What would you do if your company cut your pay tomorrow by 5 percent? Ten percent?
At companies like Agilent Technologies, workers don't have to wonder. The firm has asked every single one of its workers — from the CEO right down to the guy on the factory floor — to take a 10 percent cut in pay. As management sees it, a 10 percent paycut beats the 100 percent paycut of being laid off.
What was the reaction? "Well, as you can imagine, it certainly wasn't a joyful one," acknowledged Bob Walker, the company's chief financial officer. "It is a real sacrifice [for a] number of our employees. And there's just no way of getting around that."
From small dot-coms to huge companies like Agilent, firms are looking at pay cuts instead of layoffs — reducing costs while maintaining their workforce. From the corner office to the factory floor, salaries are being slashed.
A Growing Trend
Just a smattering of companies may be doing it now, but it's a growing trend. Think about it: The cost of laying people off and then rehiring them when the economy kicks back is prohibitive. With paycuts, companies can cut labor costs while remaining ready for the economy to gear back up.
Acxiom Corp. in Little Rock, Ark., asked employees to take a trade — voluntary pay cuts in exchange for stock options. Management at Kansas City Southern was asked to take a 7-percent to 10-percent pay cut.
Just today, Applied Materials, the biggest chip-making equipment manufacturer in the world, said that as part of a effort to cut costs it would hold off on raises and trim executive salaries.
Even Charles Schwab tried the pay cut route — suggesting that some employees take a day off without pay. But company attorneys scotched the plan — and layoffs followed.
But with unemployment still low, why would people sit still for a paycut? Why not quit and find another job? Because these companies say the cuts are temporary. And in some industries, layoffs lurk behind every computer screen.
Vote: Pay Cut or Job Security?
A Vested Interest, For Those Remaining
In several cases, employees have said that the pay cuts actually brought people closer together — it gave people a vested interest in setting the company right.
When 415 Productions, a Web design company based in San Francisco, needed to reduce labor costs by 35 percent, management took the problem straight to the employees.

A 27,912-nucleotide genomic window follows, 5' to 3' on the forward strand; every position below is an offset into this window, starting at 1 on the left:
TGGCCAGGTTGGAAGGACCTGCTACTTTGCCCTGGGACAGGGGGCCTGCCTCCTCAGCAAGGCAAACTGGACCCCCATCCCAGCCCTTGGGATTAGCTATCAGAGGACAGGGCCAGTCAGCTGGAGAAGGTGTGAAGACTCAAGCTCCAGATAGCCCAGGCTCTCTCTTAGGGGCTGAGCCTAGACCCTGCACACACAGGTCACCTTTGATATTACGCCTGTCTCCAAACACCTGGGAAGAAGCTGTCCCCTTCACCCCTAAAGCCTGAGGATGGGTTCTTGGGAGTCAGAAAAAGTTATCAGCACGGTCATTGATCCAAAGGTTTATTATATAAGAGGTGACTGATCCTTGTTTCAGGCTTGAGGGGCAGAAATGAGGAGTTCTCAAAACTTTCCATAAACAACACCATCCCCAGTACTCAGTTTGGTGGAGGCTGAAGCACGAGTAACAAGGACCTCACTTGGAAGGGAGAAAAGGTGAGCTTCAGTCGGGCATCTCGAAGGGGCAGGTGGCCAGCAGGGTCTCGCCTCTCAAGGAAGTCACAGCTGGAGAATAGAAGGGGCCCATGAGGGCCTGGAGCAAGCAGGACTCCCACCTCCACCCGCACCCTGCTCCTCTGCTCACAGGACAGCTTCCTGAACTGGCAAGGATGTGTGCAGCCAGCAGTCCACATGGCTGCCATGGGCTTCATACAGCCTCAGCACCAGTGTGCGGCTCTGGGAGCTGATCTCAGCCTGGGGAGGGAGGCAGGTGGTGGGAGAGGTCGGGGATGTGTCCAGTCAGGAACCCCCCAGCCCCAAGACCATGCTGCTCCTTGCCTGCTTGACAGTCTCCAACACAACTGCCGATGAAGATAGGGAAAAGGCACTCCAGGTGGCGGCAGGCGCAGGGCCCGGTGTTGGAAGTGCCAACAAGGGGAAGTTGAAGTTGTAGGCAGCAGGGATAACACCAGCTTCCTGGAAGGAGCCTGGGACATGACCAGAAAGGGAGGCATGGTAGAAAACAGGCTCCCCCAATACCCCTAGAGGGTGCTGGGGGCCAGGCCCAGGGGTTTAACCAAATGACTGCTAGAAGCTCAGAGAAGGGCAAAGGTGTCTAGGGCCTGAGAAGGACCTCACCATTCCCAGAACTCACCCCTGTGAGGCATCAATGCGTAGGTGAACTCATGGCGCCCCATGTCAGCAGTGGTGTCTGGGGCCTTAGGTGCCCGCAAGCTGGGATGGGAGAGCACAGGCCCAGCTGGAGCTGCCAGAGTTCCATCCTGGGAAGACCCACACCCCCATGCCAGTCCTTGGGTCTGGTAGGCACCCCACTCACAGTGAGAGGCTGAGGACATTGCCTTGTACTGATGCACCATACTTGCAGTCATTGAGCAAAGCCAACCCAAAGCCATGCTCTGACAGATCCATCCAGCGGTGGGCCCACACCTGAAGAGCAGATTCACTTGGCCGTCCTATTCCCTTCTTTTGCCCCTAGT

The firm passed out a “survey of lesser evils” with questions like, “Would you stay at 415 if your salary was temporarily reduced?” and “Would you be willing to work as a part-time employee?”
Explained 415 CEO Grace Sanat: “We decided that a 35 percent layoff was not the right solution. … We thought that was too severe. It didn’t leave us flexibility to move forward and so we looked for a more creative solution.”
“Management asked us for cost-cutting solutions,” said employee Chris Xiques. “And people came up with the notion of taking pay cuts. So when management came back and said, ‘OK, we’ve decided you have to take a pay cut,’ it wasn’t a surprise.”
"And really, these creative cost cutting measures were all about saving a good job," added Xiques. "And so I was willing to take some austerity measures in order to keep this job, 'cause I like working here."
Even those 415’s employees who were ultimately laid off say that it was the right thing to do.
“It definitely made it easier,” agreed former employee Carrie Hausfield. “I know they valued our opinions. And I don’t think that there’s an easy way to do something like this. So they did the best they could.”
Cutting Back on the Baby Sitter
“Companies today are asking people to share in the pain,” said John Challenger of outplacement firm Challenger, Gray and Christmas. “They’re saying, ‘Our business is down, we don’t want to lose you, we want you to stay, but right now the only way to do that short of layoffs is to ask you to take a pay cut.’ ”
Added Challenger: “Asking employees to take pay cuts often depends on how much good will the company has in its bank. If the people trust the company they’re more likely to take the pay cuts with a fairly even temper because they know that company is struggling to try and make it work.”
In the case of 415, it offered a shorter workweek, with the requisite drop in pay, or a 5 percent pay cut. Management’s cut was double — 10 percent.
All this means personal budgets are taking a pay cut, too— no impulse purchases, no vacations.
For Dot Pang, who's been with Agilent for two years, there's 10 percent less salary going into her bank account. "I've been thinking of taking the bus to work to cut down on the cost of gas because that is, has skyrocketed, and that's one big area where I can save," she says.
For Xiques, it means fewer dates with his wife. “We have hired a baby sitter to come every week do we could go out on a date. We’ve scaled it back to twice a month. So we’ve halved the number of dates we go on,” he said.
But, he added, “A lot of people I know that are in this industry are looking for a job. So taking a pay cut doesn’t seem so bad when you compare it to unemployment.”
Andrew E. Serwer is editor at large for Fortune magazine, where he originated and writes for the "Street Life" column. He also has appeared on CNBC, CNNfn, Voice of America and PBS, and has published articles in TIME, Sports Illustrated and SLAM. For more, go to "Street Life" on Fortune.com.